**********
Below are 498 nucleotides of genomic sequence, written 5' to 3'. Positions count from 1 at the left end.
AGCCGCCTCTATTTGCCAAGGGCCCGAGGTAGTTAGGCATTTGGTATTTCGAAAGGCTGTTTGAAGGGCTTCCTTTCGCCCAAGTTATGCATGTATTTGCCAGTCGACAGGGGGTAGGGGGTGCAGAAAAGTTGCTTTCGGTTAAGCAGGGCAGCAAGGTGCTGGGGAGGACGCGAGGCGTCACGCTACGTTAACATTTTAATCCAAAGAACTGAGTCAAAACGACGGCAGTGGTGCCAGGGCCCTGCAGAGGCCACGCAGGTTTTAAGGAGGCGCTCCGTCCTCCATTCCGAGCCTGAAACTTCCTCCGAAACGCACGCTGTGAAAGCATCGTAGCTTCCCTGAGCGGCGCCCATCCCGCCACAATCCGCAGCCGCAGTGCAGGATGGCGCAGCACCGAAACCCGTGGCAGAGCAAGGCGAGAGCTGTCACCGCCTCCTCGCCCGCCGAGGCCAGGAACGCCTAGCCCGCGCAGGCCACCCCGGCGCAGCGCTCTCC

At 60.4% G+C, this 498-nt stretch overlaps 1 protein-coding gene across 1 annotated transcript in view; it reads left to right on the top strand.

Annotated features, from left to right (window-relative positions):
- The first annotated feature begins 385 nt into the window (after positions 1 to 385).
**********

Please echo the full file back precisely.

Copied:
Below are 498 nucleotides of genomic sequence, written 5' to 3'. Positions count from 1 at the left end.
AGCCGCCTCTATTTGCCAAGGGCCCGAGGTAGTTAGGCATTTGGTATTTCGAAAGGCTGTTTGAAGGGCTTCCTTTCGCCCAAGTTATGCATGTATTTGCCAGTCGACAGGGGGTAGGGGGTGCAGAAAAGTTGCTTTCGGTTAAGCAGGGCAGCAAGGTGCTGGGGAGGACGCGAGGCGTCACGCTACGTTAACATTTTAATCCAAAGAACTGAGTCAAAACGACGGCAGTGGTGCCAGGGCCCTGCAGAGGCCACGCAGGTTTTAAGGAGGCGCTCCGTCCTCCATTCCGAGCCTGAAACTTCCTCCGAAACGCACGCTGTGAAAGCATCGTAGCTTCCCTGAGCGGCGCCCATCCCGCCACAATCCGCAGCCGCAGTGCAGGATGGCGCAGCACCGAAACCCGTGGCAGAGCAAGGCGAGAGCTGTCACCGCCTCCTCGCCCGCCGAGGCCAGGAACGCCTAGCCCGCGCAGGCCACCCCGGCGCAGCGCTCTCC

At 60.4% G+C, this 498-nt stretch overlaps 1 protein-coding gene across 1 annotated transcript in view; it reads left to right on the top strand.

Annotated features, from left to right (window-relative positions):
- The first annotated feature begins 385 nt into the window (after positions 1 to 385).